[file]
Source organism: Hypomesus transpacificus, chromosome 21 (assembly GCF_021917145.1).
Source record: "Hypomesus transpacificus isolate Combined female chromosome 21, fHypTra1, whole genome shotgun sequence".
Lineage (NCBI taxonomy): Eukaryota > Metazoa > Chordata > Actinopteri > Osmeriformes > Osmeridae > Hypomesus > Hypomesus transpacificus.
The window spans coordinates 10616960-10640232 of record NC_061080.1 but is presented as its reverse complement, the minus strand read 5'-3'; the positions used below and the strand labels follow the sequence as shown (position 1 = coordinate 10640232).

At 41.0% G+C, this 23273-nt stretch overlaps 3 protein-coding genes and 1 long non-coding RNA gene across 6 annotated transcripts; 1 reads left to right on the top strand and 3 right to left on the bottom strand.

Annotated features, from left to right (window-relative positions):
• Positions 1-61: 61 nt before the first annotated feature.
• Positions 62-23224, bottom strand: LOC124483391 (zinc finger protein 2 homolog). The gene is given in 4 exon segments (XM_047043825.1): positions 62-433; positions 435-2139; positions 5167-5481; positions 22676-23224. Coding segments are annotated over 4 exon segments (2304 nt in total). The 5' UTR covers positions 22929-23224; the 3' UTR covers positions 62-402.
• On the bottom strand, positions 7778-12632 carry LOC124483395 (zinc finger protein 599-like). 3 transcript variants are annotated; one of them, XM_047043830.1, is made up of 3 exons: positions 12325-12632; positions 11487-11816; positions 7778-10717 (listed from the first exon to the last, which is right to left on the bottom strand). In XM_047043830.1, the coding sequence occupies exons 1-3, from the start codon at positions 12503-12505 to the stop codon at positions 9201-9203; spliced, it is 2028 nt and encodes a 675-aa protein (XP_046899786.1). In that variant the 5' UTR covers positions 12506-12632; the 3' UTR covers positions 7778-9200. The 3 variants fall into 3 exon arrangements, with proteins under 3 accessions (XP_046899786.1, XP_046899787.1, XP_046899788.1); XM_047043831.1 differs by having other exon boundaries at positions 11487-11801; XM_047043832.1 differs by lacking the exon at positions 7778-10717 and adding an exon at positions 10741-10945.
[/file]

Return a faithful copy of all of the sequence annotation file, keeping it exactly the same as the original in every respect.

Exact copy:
Source organism: Hypomesus transpacificus, chromosome 21 (assembly GCF_021917145.1).
Source record: "Hypomesus transpacificus isolate Combined female chromosome 21, fHypTra1, whole genome shotgun sequence".
Lineage (NCBI taxonomy): Eukaryota > Metazoa > Chordata > Actinopteri > Osmeriformes > Osmeridae > Hypomesus > Hypomesus transpacificus.
The window spans coordinates 10616960-10640232 of record NC_061080.1 but is presented as its reverse complement, the minus strand read 5'-3'; the positions used below and the strand labels follow the sequence as shown (position 1 = coordinate 10640232).

At 41.0% G+C, this 23273-nt stretch overlaps 3 protein-coding genes and 1 long non-coding RNA gene across 6 annotated transcripts; 1 reads left to right on the top strand and 3 right to left on the bottom strand.

Annotated features, from left to right (window-relative positions):
• Positions 1-61: 61 nt before the first annotated feature.
• Positions 62-23224, bottom strand: LOC124483391 (zinc finger protein 2 homolog). The gene is given in 4 exon segments (XM_047043825.1): positions 62-433; positions 435-2139; positions 5167-5481; positions 22676-23224. Coding segments are annotated over 4 exon segments (2304 nt in total). The 5' UTR covers positions 22929-23224; the 3' UTR covers positions 62-402.
• On the bottom strand, positions 7778-12632 carry LOC124483395 (zinc finger protein 599-like). 3 transcript variants are annotated; one of them, XM_047043830.1, is made up of 3 exons: positions 12325-12632; positions 11487-11816; positions 7778-10717 (listed from the first exon to the last, which is right to left on the bottom strand). In XM_047043830.1, the coding sequence occupies exons 1-3, from the start codon at positions 12503-12505 to the stop codon at positions 9201-9203; spliced, it is 2028 nt and encodes a 675-aa protein (XP_046899786.1). In that variant the 5' UTR covers positions 12506-12632; the 3' UTR covers positions 7778-9200. The 3 variants fall into 3 exon arrangements, with proteins under 3 accessions (XP_046899786.1, XP_046899787.1, XP_046899788.1); XM_047043831.1 differs by having other exon boundaries at positions 11487-11801; XM_047043832.1 differs by lacking the exon at positions 7778-10717 and adding an exon at positions 10741-10945.